That TWA flight would have stopped in SEA, IIRC they never flew JFK-PDX non-stop, but did as a tag from SEA for many years. My first L-1011 experiences were flying PDX-SEA-PDX, just on this tag alone I've flown DL, EA, HA & TW L-1011's.
The L-1011 was a great plane to enjoy a short hop on, with a powerful take off and steep climb out for the 30 mins to PDX.
Since those days I've flown to HNL from LAX/SFO/SEA/PDX/ATL on L-1011's, as well as many routes all over the DL map.
I loved flying in these wonderful planes, and wish I had known then, that my last L-1011 was a HNL-LAX flight on DL, I would have taken pictures and enjoyed myself more, even though I was in F, I still remember it being pretty average.
Next Flights: AS PDX-SEA-KOA on DH4/738 in F, HA KOA-OGG on 717 in Y, AS OGG-PDX on 738 in F
richiemo From United States of America, joined Jul 2008, 195 posts, RR: 0 Reply 35, posted (1 year 3 weeks 4 days 13 hours ago) and read 3234 times:
DC-10 and L1011 remain my two all-time favorites (with due respect to the now great 757. But the L1011 always was a notch above. Something about the S-curve in the tail engine and those big fat cockpit window. Nothing like her will ever exist again.
tymnbalewne From United States of America, joined Mar 2005, 912 posts, RR: 1 Reply 36, posted (1 year 3 weeks 4 days 12 hours ago) and read 3178 times:
Back in 1986 I was going from NY to London to spend a year. I could've just as easily taken one of many BA/TW/PA etc. flights but because I was (and am) an airplane nerd I chose to fly AC from LGA to YYZ (DC-9) and then an AC L-1011 from YYZ-YHZ-PIK-LHR. Good fun! Good memories.
Viscount724 From Switzerland, joined Oct 2006, 21495 posts, RR: 24 Reply 37, posted (1 year 3 weeks 4 days 5 hours ago) and read 2918 times:
Quoting ltbewr (Reply 25): they did fly smoothly, were roomy and were pax as well as crew friendly, perhaps better than the DC-10.
I flew on quite a few L-1011s (BA/AC/EA/TW/PA/CX) but always preferred the DC-10, if only due to the much larger (and better-positioned) windows which made the cabin seem brighter. Apart from the size, I always found the L-1011 windows positioned too high on the fuselage (I have the same problem with A320 windows compared to the somewhat larger and lower 737 windows). The L-1011 also seemed to cruise with a more pronounced nose-up attitude than other widebodies.
WA707atMSP From United States of America, joined Oct 2006, 2043 posts, RR: 13 Reply 39, posted (1 year 3 weeks 4 days 4 hours ago) and read 2806 times:
Quoting avnut43 (Reply 23): I wonder how history would have gone if Lockheed would have also put the CF6 in it?
John Newhouse's excellent book "The Sporty Game" says that UA asked Lockheed to offer the L-1011 with the CF6. It would have cost Lockheed about $100 million to re design the TriStar to accomodate both the CF6 and the RB211. Lockheed's then-president Dan Haughton chose not to meet UA's demands, because he thought UA would choose the TriStar even if the CF6 wasn't available.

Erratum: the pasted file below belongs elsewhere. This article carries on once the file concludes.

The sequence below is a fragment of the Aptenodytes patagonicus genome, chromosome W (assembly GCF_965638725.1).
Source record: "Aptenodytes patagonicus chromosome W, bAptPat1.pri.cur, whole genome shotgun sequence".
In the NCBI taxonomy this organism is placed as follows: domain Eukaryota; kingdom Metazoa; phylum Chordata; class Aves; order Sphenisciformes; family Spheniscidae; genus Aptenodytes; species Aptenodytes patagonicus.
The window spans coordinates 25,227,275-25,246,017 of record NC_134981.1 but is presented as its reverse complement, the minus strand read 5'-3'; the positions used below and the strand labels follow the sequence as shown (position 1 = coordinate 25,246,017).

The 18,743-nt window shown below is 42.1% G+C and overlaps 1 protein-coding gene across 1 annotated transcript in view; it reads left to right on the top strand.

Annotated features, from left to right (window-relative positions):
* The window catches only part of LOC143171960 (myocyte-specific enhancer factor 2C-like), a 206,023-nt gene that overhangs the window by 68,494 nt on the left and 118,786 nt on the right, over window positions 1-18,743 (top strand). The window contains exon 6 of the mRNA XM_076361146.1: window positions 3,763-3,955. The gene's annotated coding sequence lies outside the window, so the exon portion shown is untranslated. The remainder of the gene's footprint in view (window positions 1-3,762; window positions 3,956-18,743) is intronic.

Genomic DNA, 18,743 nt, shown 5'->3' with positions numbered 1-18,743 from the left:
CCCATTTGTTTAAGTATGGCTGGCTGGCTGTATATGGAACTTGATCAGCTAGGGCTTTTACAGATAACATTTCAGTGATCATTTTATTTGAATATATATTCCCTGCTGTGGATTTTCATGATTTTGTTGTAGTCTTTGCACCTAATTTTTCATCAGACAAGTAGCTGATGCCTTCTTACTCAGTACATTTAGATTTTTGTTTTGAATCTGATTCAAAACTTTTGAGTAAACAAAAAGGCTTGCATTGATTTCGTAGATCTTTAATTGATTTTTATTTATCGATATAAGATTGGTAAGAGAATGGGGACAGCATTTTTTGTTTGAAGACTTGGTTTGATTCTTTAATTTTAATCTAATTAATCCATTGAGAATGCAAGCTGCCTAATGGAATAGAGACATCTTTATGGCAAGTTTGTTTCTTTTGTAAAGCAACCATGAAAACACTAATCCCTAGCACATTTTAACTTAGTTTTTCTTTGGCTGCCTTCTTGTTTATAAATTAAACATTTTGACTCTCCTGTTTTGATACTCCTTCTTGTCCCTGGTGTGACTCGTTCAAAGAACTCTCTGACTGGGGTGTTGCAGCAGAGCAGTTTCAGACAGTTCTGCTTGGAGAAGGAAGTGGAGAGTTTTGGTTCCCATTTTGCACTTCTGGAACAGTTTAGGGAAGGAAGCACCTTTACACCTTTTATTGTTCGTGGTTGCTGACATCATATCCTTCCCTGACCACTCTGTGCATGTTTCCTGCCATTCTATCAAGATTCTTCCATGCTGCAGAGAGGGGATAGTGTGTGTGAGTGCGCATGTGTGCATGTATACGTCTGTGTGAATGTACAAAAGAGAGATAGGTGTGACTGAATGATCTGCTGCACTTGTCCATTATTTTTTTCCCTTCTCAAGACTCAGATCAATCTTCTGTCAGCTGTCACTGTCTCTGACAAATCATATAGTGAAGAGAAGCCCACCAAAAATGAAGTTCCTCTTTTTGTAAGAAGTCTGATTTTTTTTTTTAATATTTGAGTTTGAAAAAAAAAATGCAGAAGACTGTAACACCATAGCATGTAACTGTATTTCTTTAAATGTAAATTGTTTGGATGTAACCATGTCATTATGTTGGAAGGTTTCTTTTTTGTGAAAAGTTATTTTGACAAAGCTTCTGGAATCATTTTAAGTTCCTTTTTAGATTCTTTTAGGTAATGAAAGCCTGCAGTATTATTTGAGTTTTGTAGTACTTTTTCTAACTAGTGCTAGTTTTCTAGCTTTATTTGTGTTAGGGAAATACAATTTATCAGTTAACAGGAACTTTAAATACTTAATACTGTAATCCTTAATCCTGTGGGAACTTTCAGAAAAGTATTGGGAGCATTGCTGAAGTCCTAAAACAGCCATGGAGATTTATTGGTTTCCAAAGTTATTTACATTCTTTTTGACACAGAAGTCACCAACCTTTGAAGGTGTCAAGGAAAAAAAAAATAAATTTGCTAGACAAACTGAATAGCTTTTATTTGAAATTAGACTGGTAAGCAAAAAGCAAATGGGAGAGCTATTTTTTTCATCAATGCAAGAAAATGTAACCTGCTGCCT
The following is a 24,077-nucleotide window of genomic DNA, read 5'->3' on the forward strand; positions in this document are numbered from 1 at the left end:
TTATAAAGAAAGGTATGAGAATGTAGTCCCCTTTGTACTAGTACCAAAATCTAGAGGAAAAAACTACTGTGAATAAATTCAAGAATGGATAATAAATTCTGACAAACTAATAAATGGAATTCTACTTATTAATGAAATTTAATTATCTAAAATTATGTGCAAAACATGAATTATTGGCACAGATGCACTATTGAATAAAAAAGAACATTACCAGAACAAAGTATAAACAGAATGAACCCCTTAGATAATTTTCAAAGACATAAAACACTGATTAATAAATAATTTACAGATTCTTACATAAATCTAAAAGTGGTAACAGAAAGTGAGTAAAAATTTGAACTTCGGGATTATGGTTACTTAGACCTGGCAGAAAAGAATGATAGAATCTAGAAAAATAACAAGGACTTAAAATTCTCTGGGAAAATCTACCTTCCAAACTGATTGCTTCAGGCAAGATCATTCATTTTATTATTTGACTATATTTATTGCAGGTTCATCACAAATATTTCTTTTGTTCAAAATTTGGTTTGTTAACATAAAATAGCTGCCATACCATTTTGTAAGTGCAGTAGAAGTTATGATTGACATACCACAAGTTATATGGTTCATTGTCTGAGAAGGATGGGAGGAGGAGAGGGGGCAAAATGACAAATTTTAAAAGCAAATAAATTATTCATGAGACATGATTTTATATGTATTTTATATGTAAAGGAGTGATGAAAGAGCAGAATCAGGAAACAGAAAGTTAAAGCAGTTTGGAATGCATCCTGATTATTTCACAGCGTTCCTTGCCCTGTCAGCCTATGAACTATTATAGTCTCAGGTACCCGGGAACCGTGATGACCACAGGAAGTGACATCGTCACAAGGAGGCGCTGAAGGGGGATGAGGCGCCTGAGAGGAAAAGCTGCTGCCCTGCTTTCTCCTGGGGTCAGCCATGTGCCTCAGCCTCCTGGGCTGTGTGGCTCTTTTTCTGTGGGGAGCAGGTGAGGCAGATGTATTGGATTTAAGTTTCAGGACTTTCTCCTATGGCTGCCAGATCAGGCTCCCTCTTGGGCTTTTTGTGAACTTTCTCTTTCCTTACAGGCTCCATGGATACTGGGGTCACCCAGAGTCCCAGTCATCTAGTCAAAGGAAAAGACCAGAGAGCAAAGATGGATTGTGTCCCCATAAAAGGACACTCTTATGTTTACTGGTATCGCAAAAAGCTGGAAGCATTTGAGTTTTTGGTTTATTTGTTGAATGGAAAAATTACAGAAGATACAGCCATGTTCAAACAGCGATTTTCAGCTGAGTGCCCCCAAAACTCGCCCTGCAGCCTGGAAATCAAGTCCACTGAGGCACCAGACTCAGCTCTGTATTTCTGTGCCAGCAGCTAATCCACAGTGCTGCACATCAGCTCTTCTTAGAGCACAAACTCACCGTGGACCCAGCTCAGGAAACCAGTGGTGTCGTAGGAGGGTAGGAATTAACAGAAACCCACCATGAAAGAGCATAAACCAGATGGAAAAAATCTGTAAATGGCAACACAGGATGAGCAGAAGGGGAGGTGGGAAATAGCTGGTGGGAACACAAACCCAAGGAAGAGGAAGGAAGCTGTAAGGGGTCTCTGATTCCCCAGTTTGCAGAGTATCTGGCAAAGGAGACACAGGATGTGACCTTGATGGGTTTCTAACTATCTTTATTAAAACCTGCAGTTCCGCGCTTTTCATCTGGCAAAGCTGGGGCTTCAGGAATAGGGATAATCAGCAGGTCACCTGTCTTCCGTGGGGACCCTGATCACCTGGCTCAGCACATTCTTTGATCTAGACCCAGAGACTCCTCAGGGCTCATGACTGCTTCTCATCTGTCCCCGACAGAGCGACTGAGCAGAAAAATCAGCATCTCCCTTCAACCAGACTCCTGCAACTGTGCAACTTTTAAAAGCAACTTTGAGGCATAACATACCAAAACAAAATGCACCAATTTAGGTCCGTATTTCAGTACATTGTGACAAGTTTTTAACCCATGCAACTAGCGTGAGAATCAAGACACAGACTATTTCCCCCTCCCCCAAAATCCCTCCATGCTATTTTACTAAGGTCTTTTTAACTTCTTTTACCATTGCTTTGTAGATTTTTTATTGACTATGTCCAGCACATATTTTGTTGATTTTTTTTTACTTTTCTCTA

It was the wrong decision. Haughton later said that not offering both the RB211 and the CF6 was one of the two biggest mistakes of his life; the other being his decision not to purchase Douglas.
According to the book, Delta also preferred the CF6 over the RB211, but felt the TriStar was enough better than the DC-10 that they chose the TriStar even with their 2nd choice engine.
The book also says that, if UA had chosen the L-1011, the DC-10 would not have been built as a trijet; McDonnell Douglas would either have cancelled the program, or re designed it as a smaller twinjet. Had the DC-10 been built as a twinjet, the A300 would never have been built.
I would highly recommend The Sporty Game to anyone who wants to learn more about the rise of Airbus and the decline of Lockheed and McDonnell Douglas. Although it is 30 years old, it is still every bit as interesting as it was when it was published.
longhauler From Canada, joined Mar 2004, 4281 posts, RR: 36 Reply 41, posted (1 year 3 weeks 4 days 2 hours ago) and read 2681 times:
I have fond memories of the L1011, as it was the first time my parents allowed me to travel alone, just for the sake of flying!
I flew on Air Canada's inaugural L1011 flights YYZ-YVR-YYZ, AC105/AC148 as a young lad of 13, in March 1973. It operated out of Toronto Terminal One (old) just before AC moved to Terminal Two, and it was the last time I had ever seen seat assignment using the big chart of stickers.
Never gonna grow up, never gonna slow down .... Barefoot Blue Jean Night
TrijetsRMissed From United States of America, joined Oct 2006, 2099 posts, RR: 6 Reply 43, posted (1 year 3 weeks 4 days ago) and read 2554 times:
As fond as our memories are for the L-1011, it's equally unfortunate that it's useful service life was so short. From the production run, to the number of airplanes built, and to it's retirement from service...already some 10+ years ago. All of it seems unfairly brief, compared to the 747s and DC-10s of the same era and the widebody twins of today.
As a Chicagoan, Tristars were few and far between, post 1980s. (ORD was DC-10 heaven, even into the late 90's). A big regret of mine is missing one in 2000/2001 before DL retired them... even if it meant taking two extra legs to catch one. As it is, my last Tristar was circa 1988.